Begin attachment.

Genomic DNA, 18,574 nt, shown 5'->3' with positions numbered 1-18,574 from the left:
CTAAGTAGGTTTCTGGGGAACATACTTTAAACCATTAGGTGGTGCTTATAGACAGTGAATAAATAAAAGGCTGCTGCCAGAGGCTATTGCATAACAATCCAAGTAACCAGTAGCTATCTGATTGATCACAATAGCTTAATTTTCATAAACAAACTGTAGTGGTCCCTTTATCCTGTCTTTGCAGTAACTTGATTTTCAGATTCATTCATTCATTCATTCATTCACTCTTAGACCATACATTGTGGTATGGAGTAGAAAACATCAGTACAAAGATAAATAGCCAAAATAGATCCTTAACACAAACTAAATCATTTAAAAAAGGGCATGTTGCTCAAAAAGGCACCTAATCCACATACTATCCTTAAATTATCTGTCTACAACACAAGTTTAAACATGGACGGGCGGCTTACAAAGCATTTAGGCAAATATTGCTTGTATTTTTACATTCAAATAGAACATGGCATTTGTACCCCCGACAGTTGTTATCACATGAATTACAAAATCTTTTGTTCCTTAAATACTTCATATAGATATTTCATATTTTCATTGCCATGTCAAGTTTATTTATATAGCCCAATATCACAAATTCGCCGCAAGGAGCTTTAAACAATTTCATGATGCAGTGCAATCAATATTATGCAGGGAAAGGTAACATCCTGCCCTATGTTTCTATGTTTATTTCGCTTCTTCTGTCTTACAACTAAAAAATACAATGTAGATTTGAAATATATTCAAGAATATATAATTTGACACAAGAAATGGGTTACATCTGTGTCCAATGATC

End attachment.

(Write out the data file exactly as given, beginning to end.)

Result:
Genomic DNA, 18,574 nt, shown 5'->3' with positions numbered 1-18,574 from the left:
CTAAGTAGGTTTCTGGGGAACATACTTTAAACCATTAGGTGGTGCTTATAGACAGTGAATAAATAAAAGGCTGCTGCCAGAGGCTATTGCATAACAATCCAAGTAACCAGTAGCTATCTGATTGATCACAATAGCTTAATTTTCATAAACAAACTGTAGTGGTCCCTTTATCCTGTCTTTGCAGTAACTTGATTTTCAGATTCATTCATTCATTCATTCATTCACTCTTAGACCATACATTGTGGTATGGAGTAGAAAACATCAGTACAAAGATAAATAGCCAAAATAGATCCTTAACACAAACTAAATCATTTAAAAAAGGGCATGTTGCTCAAAAAGGCACCTAATCCACATACTATCCTTAAATTATCTGTCTACAACACAAGTTTAAACATGGACGGGCGGCTTACAAAGCATTTAGGCAAATATTGCTTGTATTTTTACATTCAAATAGAACATGGCATTTGTACCCCCGACAGTTGTTATCACATGAATTACAAAATCTTTTGTTCCTTAAATACTTCATATAGATATTTCATATTTTCATTGCCATGTCAAGTTTATTTATATAGCCCAATATCACAAATTCGCCGCAAGGAGCTTTAAACAATTTCATGATGCAGTGCAATCAATATTATGCAGGGAAAGGTAACATCCTGCCCTATGTTTCTATGTTTATTTCGCTTCTTCTGTCTTACAACTAAAAAATACAATGTAGATTTGAAATATATTCAAGAATATATAATTTGACACAAGAAATGGGTTACATCTGTGTCCAATGATC